Search results1 – 1 of 1
The evolution of firm level practices over time has always been a keen area of interest for management scholars. However, in comparison to other social scientists…
The evolution of firm level practices over time has always been a keen area of interest for management scholars. However, in comparison to other social scientists, particularly economists, the relative dearth of firm level panel data sets has restricted the methodological options for exploring inter-temporal changes.
This paper applies a pseudo panel methodology to investigate the evolution of training spend at the firm level over time.
The analysis is framed within a varieties of capitalism lens and by adopting a more meaningful approach to examining changes over time it leads us to question some of the “truisms” linked to firms expected behaviours within different national institutional frameworks.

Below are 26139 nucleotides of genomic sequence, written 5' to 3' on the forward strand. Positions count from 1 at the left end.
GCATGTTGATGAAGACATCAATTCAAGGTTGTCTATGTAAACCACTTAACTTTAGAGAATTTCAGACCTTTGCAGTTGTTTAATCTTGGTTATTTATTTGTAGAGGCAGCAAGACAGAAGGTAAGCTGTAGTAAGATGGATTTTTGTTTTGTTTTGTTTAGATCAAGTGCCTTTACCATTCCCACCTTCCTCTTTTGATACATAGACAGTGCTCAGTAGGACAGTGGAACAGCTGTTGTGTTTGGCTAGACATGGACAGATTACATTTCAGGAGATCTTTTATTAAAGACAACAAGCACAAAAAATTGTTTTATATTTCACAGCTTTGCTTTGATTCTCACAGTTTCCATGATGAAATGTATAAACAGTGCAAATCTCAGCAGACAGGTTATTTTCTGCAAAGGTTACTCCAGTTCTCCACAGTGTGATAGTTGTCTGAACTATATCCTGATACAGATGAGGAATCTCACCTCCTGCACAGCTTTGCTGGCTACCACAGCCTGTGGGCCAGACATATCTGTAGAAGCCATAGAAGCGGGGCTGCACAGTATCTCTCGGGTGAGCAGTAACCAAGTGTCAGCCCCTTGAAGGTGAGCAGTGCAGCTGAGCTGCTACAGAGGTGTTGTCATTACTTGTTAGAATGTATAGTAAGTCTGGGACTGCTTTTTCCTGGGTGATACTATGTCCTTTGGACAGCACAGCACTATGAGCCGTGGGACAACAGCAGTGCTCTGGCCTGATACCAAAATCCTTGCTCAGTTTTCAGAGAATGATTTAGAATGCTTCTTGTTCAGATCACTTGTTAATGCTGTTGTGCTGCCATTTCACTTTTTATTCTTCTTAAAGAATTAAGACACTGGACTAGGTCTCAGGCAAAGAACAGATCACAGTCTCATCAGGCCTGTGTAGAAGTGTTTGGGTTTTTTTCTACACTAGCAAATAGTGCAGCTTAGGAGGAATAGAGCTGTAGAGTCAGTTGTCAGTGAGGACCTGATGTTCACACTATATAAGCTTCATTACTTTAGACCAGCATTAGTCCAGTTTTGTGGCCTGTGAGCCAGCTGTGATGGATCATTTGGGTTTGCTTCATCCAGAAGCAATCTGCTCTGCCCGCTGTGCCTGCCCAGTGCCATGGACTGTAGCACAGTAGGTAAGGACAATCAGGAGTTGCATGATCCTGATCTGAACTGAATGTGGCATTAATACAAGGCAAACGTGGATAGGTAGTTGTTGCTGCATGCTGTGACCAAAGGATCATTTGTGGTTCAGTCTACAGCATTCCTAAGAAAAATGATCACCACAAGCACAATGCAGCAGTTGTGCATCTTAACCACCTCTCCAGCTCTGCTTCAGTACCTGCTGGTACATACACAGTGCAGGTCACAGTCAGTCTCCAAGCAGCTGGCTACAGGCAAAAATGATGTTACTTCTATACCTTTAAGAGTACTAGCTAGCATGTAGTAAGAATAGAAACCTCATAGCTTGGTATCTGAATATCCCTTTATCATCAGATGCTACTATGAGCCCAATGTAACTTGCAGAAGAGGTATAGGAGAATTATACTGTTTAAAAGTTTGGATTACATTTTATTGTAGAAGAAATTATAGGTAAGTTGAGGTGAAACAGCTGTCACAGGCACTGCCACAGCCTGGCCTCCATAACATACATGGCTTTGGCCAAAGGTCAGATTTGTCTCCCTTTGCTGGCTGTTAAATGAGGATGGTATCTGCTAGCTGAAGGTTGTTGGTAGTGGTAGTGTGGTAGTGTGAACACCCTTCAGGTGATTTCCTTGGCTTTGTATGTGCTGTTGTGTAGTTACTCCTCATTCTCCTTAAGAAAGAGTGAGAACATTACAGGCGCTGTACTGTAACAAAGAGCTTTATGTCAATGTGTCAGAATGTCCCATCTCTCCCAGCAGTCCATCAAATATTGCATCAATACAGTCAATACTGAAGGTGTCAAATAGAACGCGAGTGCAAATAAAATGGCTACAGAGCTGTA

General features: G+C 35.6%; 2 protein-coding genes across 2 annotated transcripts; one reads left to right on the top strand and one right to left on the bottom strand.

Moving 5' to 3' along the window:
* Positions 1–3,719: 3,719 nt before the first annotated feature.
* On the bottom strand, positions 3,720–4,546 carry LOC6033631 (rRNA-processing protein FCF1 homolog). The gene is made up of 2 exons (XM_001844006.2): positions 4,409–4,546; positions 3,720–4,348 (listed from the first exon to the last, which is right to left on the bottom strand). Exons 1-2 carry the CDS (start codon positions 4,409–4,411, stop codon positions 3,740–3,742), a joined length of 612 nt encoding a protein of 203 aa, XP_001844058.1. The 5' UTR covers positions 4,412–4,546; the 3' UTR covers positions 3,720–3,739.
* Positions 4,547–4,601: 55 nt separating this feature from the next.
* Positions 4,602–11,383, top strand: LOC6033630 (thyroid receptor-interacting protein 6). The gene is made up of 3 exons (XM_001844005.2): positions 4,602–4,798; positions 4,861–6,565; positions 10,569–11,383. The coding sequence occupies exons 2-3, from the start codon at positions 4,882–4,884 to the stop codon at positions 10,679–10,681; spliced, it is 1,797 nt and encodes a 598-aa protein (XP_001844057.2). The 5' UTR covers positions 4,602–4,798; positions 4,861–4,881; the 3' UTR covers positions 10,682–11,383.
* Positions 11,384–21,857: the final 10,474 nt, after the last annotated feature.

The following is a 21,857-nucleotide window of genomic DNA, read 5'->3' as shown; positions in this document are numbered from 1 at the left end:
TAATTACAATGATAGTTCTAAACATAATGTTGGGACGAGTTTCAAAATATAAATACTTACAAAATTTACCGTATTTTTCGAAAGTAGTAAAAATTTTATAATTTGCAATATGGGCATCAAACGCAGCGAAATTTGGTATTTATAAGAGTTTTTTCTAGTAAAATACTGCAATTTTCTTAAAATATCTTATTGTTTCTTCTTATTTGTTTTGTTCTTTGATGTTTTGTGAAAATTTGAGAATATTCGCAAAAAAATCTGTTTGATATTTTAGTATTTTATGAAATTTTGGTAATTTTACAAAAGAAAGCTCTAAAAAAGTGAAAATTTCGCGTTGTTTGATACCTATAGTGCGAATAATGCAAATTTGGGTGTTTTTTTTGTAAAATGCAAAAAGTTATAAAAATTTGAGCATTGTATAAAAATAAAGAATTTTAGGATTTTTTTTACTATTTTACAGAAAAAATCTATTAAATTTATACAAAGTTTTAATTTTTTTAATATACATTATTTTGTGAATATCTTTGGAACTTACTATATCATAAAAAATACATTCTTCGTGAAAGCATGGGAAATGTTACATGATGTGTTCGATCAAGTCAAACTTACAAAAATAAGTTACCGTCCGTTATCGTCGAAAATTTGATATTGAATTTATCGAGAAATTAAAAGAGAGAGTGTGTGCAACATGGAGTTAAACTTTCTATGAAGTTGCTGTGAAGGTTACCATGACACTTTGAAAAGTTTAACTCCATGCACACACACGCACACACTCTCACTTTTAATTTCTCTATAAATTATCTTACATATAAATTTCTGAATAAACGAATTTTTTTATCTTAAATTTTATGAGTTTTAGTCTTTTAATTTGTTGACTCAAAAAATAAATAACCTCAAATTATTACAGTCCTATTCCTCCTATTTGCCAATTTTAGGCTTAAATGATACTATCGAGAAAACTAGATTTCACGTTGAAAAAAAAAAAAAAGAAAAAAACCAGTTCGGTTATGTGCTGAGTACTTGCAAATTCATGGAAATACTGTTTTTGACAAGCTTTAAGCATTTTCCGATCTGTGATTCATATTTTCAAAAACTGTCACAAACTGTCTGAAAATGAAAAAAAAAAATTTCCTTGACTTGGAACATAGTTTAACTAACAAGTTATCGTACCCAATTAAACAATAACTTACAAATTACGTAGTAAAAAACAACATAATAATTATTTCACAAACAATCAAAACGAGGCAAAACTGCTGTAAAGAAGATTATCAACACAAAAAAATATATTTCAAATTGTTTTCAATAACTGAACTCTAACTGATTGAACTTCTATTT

As with any large-scale quantitative analysis, it would always benefits from a larger number of observations and/or a longer time period, in this instance access to annual data rather than 4 or 5 year intervals would have been helpful.
By adopting a different, and more appropriate, approach to analysing existing cross-sectional data over time this empirical research helps to achieve a deeper understanding of the complex issues that influence decision making at the firm level.
At the firm level, in line with the practical implications above, this will enable decision makers to achieve a deeper understanding of the evolution of the external context in which they operate and the likely influence of that evolution within their own organisation.
This approach enables a more meaningful exploration of inter-temporal changes in situations where longitudinal data does not exist.